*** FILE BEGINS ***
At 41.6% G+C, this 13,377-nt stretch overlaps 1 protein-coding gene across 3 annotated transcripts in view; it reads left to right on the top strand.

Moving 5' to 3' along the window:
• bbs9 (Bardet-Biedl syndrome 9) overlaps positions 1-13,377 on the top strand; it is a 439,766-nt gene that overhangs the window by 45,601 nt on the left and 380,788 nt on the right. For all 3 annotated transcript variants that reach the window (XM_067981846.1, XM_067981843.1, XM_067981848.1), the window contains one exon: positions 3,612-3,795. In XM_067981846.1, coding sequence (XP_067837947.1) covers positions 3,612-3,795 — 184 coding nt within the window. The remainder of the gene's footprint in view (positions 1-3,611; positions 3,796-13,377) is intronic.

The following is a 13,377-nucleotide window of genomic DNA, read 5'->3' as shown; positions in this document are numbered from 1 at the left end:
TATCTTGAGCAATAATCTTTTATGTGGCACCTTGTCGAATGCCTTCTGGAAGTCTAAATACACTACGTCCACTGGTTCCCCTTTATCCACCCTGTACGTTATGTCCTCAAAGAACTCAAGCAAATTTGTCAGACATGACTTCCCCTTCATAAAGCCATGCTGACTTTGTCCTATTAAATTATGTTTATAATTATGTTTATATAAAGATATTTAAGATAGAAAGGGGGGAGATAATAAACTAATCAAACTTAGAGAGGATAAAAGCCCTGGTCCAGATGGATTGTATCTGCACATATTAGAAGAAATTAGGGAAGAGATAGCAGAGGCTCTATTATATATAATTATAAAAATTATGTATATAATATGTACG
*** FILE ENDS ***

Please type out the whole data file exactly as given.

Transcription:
At 41.6% G+C, this 13,377-nt stretch overlaps 1 protein-coding gene across 3 annotated transcripts in view; it reads left to right on the top strand.

Moving 5' to 3' along the window:
• bbs9 (Bardet-Biedl syndrome 9) overlaps positions 1-13,377 on the top strand; it is a 439,766-nt gene that overhangs the window by 45,601 nt on the left and 380,788 nt on the right. For all 3 annotated transcript variants that reach the window (XM_067981846.1, XM_067981843.1, XM_067981848.1), the window contains one exon: positions 3,612-3,795. In XM_067981846.1, coding sequence (XP_067837947.1) covers positions 3,612-3,795 — 184 coding nt within the window. The remainder of the gene's footprint in view (positions 1-3,611; positions 3,796-13,377) is intronic.

The following is a 13,377-nucleotide window of genomic DNA, read 5'->3' as shown; positions in this document are numbered from 1 at the left end:
TATCTTGAGCAATAATCTTTTATGTGGCACCTTGTCGAATGCCTTCTGGAAGTCTAAATACACTACGTCCACTGGTTCCCCTTTATCCACCCTGTACGTTATGTCCTCAAAGAACTCAAGCAAATTTGTCAGACATGACTTCCCCTTCATAAAGCCATGCTGACTTTGTCCTATTAAATTATGTTTATAATTATGTTTATATAAAGATATTTAAGATAGAAAGGGGGGAGATAATAAACTAATCAAACTTAGAGAGGATAAAAGCCCTGGTCCAGATGGATTGTATCTGCACATATTAGAAGAAATTAGGGAAGAGATAGCAGAGGCTCTATTATATATAATTATAAAAATTATGTATATAATATGTACG